During 1975–2010 the population doubled to 1.2 billion. The Indian population reached the billion mark in 1998. India is projected to be the world's most populous country by 2024, surpassing the population of China. It is expected to become the first political entity in history to be home to more than 1.5 billion people by 2030, and its population is set to reach 1.7 billion by 2050. Its population growth rate is 1.13%, ranking 112th in the world in 2017.India has more than 50% of its population below the age of 25 and more than 65% below the age of 35. It is expected that, in 2020, the average age of an Indian will be 29 years, compared to 37 for China and 48 for Japan; and, by 2030, India's dependency ratio should be just over 0.4.India has more than two thousand ethnic groups, and every major religion is represented, as are four major families of languages (Indo-European, Dravidian, Austroasiatic and Sino-Tibetan languages) as well as two language isolates (the Nihali language spoken in parts of Maharashtra and the Burushaski language spoken in parts of Jammu and Kashmir (Kashmir).

Further complexity is lent by the great variation that occurs across this population on social parameters such as income and education. Only the continent of Africa exceeds the linguistic, genetic and cultural diversity of the nation of India.The sex ratio is 944 females for 1000 males (2016) (940 per 1000 in 2011) This ratio has been showing an upwards trend for the last two decades after a continuous decline in the last century.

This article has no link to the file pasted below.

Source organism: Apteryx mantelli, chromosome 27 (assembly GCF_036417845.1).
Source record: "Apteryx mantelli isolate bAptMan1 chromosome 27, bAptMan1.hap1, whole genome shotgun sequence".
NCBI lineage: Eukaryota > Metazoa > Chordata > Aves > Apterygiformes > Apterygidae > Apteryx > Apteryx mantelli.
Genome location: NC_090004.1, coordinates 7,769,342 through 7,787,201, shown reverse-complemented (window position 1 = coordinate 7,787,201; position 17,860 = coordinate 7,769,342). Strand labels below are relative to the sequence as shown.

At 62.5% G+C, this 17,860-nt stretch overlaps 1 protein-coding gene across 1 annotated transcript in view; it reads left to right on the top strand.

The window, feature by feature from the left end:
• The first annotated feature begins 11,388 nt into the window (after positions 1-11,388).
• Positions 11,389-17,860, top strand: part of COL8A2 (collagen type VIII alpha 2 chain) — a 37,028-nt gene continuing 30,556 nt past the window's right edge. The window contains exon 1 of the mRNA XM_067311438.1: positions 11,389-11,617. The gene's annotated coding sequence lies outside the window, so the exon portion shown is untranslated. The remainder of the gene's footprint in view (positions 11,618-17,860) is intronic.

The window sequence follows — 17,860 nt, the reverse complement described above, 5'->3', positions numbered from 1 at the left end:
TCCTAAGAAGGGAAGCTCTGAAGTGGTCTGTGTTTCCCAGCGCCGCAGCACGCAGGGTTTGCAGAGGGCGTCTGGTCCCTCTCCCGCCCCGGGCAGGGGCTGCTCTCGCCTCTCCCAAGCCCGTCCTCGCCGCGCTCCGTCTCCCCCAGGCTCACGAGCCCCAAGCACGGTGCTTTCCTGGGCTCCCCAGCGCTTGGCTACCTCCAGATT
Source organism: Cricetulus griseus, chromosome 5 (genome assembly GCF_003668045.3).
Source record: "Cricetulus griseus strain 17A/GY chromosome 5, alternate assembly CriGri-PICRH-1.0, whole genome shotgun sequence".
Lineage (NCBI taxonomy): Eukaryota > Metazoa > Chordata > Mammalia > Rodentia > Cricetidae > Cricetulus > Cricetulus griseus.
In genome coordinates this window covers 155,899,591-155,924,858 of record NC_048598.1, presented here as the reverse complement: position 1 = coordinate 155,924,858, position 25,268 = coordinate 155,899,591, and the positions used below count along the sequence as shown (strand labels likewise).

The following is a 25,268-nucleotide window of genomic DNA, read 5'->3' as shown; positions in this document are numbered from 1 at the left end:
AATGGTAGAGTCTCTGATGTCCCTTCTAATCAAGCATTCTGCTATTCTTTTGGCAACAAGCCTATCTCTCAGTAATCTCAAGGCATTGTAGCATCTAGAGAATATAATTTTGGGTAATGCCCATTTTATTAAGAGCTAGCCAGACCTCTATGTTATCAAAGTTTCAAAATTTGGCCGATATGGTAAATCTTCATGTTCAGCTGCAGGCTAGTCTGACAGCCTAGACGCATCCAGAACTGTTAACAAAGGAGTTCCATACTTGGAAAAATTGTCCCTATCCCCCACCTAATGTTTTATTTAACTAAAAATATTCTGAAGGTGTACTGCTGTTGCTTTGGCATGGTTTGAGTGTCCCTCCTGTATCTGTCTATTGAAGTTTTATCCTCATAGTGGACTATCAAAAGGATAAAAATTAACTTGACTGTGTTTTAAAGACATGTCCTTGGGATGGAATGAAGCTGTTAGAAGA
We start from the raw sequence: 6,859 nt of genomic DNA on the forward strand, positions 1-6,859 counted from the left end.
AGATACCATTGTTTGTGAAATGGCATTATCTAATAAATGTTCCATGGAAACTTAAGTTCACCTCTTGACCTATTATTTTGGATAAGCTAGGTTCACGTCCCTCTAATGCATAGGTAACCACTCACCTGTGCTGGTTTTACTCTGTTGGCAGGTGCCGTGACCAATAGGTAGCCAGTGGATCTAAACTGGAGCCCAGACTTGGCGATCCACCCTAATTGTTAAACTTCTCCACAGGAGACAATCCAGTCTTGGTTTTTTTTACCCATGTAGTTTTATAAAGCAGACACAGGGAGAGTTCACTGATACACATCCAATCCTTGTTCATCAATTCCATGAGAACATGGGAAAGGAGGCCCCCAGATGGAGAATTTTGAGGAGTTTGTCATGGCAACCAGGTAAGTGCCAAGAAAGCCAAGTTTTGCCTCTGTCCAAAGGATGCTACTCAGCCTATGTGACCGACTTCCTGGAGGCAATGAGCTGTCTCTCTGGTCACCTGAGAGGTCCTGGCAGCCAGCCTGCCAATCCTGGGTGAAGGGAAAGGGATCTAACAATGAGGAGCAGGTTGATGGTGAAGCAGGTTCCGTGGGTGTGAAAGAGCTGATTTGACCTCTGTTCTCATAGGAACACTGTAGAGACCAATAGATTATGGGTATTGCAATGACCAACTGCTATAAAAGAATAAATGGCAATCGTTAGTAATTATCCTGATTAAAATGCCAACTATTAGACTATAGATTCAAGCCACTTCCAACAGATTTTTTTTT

Demography

Demography (from prefix demo- from Ancient Greek δῆμος dēmos meaning "the people", and -graphy from γράφω graphō, implies "writing, description or measurement") is the statistical study of populations, especially human beings. As a very general science, it can analyze any kind of dynamic living population, i.e., one that changes over time or space (see population dynamics). Demography encompasses the study of the size, structure, and distribution of these populations, and spatial or temporal changes in them in response to birth, migration, aging, and death. Based on the demographic research of the earth, earth's population up to the year 2050 and 2100 can be estimated by demographers. Demographics are quantifiable characteristics of a given population.

Demographic analysis can cover whole societies or groups defined by criteria such as education, nationality, religion, and ethnicity. Educational institutions usually treat demography as a field of sociology, though there are a number of independent demography departments.Formal demography limits its object of study to the measurement of population processes, while the broader field of social demography or population studies also analyses the relationships between economic, social, cultural, and biological processes influencing a population.